Jenene Crossan was one of the first people in New Zealand to be diagnosed with COVID-19, and she’s still living with the impacts of the disease every day.
“It’s been over two years and I’m not the same person I was before contracting COVID for the first time in March 2020.”
Now based in Piha with her husband, three daughters, and their many dogs, cats and sheep, the CEO and founder of Powered by Flossie has added some unexpected new roles to her CV – Jenene runs the Long Covid Aotearoa support group, working with Otago University’s Bio-Medical Research Fund for Long COVID, the Auckland University National Institute of Health and Innovation, and the Otago University Symposium Board – to name a few. “I could never have predicted this would be my area of expertise or that I would stand alongside so many incredibly experienced medical professionals to play a part in our pandemic response.”
“In some ways, being an advocate and supporter for those with Long COVID makes sense to me,” Jenene explains. “However, I believe what I have mostly called upon is my empathy — and that has been borne of personal experience.”
Jenene has had COVID-19 three times – she was our 37th COVID-19 patient, first catching it in March 2020, and most recently falling severely unwell on a business trip in France.
Her experience with Long COVID has impacted all areas of her health, flaring up her endometriosis, causing her joint pain, weight loss, severe exhaustion, mental health struggles, and something she calls “the startle” where her brain overreacts to simple triggers like people walking unexpectedly into a room.
She has really struggled with not having control over her body, and, for a long time, feeling medical professionals weren’t taking her experiences or her pain seriously. This has led her to becoming one of New Zealand’s most passionate advocates for others living with Long COVID.
Today, Jenene says she has ‘largely recovered’, although she is still learning every day how to live with the impacts of this disease.
“My energy levels, my inability to do cardio exercise, I still have inflammation issues, I get occasional brain fog, I get run down, I still have no sense of smell. But compared to this time a year ago, where I was a shell of myself, I’m a different person.”
She’s also conscious of how this has impacted her family and has struggled with letting her children see her so unwell. “I’m big on vulnerability and being open with my kids, but I felt vulnerable and that was pretty traumatising for them.”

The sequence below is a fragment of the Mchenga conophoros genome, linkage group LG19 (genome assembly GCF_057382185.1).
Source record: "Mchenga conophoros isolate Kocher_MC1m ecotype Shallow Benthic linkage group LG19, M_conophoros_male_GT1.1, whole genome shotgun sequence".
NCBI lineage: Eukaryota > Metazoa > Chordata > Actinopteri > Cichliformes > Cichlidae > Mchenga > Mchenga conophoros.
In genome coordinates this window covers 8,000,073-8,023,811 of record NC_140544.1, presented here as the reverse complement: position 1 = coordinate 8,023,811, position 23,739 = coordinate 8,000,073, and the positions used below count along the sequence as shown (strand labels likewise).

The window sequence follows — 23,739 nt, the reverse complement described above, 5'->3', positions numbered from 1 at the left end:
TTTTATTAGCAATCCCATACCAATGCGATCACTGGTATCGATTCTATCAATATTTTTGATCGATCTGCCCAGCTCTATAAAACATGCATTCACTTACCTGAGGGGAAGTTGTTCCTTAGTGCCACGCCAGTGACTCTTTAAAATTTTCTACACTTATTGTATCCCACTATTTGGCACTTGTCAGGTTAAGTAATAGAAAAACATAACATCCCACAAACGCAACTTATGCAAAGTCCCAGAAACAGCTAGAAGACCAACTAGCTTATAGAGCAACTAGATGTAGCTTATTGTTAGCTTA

Jenene says her “amazing” daughters have been there for her throughout, and she has been grateful for the love of her furry friends.
“My dogs helped me get through the really hard times. My pets are very cuddly and so good at giving love and comfort and operating without judgement. Just like my kids!”
The Long COVID support group has been instrumental to Jenene’s mental health. “Finding them was such a relief. When they first go into that group everyone puts up a post saying, ‘thank god you guys are here.’”
Jenene’s journey has been an exhausting one. She knows it’s not over but is quick to shift the conversation to others. “There are people whose journeys are harder than mine. Not being believed, feeling isolated, not having my life the way I was used to – for me those things didn’t come with the added stresses of financial strains, which so many others with Long COVID are dealing with. My kids are old enough to look after themselves, but there are many people living with Long COVID who have little kids to look after.
“I think most people think Long COVID won’t happen to them. But some people are feeling worse after COVID. They are dealing with fatigue, inability to exercise, random inflammation, pre-existing conditions flaring up, various mental health challenges...and it feels like no one is talking about it.”
Jenene doesn’t want to scaremonger – she knows Long COVID is relatively uncommon, and most people won’t experience it. But she is keen that those who do, know they aren’t alone and get help and support early.
“I think a lot about putting the patience into being a patient,” Jenene says. “A lot of how I interact now has changed. I’m far less ableist than before, I feel more empathetic now, I try to do everything I can to help others, and those things are so incredibly rewarding. It’s an enormous honour to be involved in the things I am since being on this journey.”